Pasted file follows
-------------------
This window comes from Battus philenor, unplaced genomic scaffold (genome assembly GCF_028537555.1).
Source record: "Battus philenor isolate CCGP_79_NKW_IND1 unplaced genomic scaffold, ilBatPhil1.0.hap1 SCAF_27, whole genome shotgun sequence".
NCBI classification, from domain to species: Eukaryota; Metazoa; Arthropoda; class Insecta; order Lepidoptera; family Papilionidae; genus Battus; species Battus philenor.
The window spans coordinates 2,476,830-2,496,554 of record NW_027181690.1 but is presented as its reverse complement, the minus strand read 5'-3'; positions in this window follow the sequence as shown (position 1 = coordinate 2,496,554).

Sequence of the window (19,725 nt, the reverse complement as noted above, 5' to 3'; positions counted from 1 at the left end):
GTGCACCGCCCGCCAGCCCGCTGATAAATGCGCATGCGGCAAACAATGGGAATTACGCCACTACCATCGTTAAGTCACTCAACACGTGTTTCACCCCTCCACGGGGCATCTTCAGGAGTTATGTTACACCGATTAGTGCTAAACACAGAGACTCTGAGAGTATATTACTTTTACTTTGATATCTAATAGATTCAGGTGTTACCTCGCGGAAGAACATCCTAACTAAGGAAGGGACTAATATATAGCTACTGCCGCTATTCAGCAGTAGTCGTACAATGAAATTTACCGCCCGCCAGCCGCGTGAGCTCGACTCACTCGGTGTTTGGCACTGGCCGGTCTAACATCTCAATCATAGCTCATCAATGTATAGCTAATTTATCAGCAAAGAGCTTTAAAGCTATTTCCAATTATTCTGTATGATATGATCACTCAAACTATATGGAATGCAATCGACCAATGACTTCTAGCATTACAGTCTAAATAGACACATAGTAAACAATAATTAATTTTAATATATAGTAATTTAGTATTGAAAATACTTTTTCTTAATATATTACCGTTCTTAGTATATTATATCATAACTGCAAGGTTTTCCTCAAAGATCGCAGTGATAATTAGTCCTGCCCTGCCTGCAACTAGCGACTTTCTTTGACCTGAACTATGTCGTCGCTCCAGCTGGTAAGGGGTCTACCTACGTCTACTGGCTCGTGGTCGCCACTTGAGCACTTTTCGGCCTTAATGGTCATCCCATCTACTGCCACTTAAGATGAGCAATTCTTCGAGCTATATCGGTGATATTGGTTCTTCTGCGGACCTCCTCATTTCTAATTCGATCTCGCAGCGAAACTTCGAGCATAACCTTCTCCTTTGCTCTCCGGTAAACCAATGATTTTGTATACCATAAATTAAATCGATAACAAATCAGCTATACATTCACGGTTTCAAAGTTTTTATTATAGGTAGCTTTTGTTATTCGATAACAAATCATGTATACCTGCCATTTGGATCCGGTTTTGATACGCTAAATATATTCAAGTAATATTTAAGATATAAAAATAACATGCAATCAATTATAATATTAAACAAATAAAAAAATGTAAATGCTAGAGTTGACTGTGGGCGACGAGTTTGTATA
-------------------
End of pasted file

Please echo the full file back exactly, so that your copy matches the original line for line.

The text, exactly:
This window comes from Battus philenor, unplaced genomic scaffold (genome assembly GCF_028537555.1).
Source record: "Battus philenor isolate CCGP_79_NKW_IND1 unplaced genomic scaffold, ilBatPhil1.0.hap1 SCAF_27, whole genome shotgun sequence".
NCBI classification, from domain to species: Eukaryota; Metazoa; Arthropoda; class Insecta; order Lepidoptera; family Papilionidae; genus Battus; species Battus philenor.
The window spans coordinates 2,476,830-2,496,554 of record NW_027181690.1 but is presented as its reverse complement, the minus strand read 5'-3'; positions in this window follow the sequence as shown (position 1 = coordinate 2,496,554).

Sequence of the window (19,725 nt, the reverse complement as noted above, 5' to 3'; positions counted from 1 at the left end):
GTGCACCGCCCGCCAGCCCGCTGATAAATGCGCATGCGGCAAACAATGGGAATTACGCCACTACCATCGTTAAGTCACTCAACACGTGTTTCACCCCTCCACGGGGCATCTTCAGGAGTTATGTTACACCGATTAGTGCTAAACACAGAGACTCTGAGAGTATATTACTTTTACTTTGATATCTAATAGATTCAGGTGTTACCTCGCGGAAGAACATCCTAACTAAGGAAGGGACTAATATATAGCTACTGCCGCTATTCAGCAGTAGTCGTACAATGAAATTTACCGCCCGCCAGCCGCGTGAGCTCGACTCACTCGGTGTTTGGCACTGGCCGGTCTAACATCTCAATCATAGCTCATCAATGTATAGCTAATTTATCAGCAAAGAGCTTTAAAGCTATTTCCAATTATTCTGTATGATATGATCACTCAAACTATATGGAATGCAATCGACCAATGACTTCTAGCATTACAGTCTAAATAGACACATAGTAAACAATAATTAATTTTAATATATAGTAATTTAGTATTGAAAATACTTTTTCTTAATATATTACCGTTCTTAGTATATTATATCATAACTGCAAGGTTTTCCTCAAAGATCGCAGTGATAATTAGTCCTGCCCTGCCTGCAACTAGCGACTTTCTTTGACCTGAACTATGTCGTCGCTCCAGCTGGTAAGGGGTCTACCTACGTCTACTGGCTCGTGGTCGCCACTTGAGCACTTTTCGGCCTTAATGGTCATCCCATCTACTGCCACTTAAGATGAGCAATTCTTCGAGCTATATCGGTGATATTGGTTCTTCTGCGGACCTCCTCATTTCTAATTCGATCTCGCAGCGAAACTTCGAGCATAACCTTCTCCTTTGCTCTCCGGTAAACCAATGATTTTGTATACCATAAATTAAATCGATAACAAATCAGCTATACATTCACGGTTTCAAAGTTTTTATTATAGGTAGCTTTTGTTATTCGATAACAAATCATGTATACCTGCCATTTGGATCCGGTTTTGATACGCTAAATATATTCAAGTAATATTTAAGATATAAAAATAACATGCAATCAATTATAATATTAAACAAATAAAAAAATGTAAATGCTAGAGTTGACTGTGGGCGACGAGTTTGTATA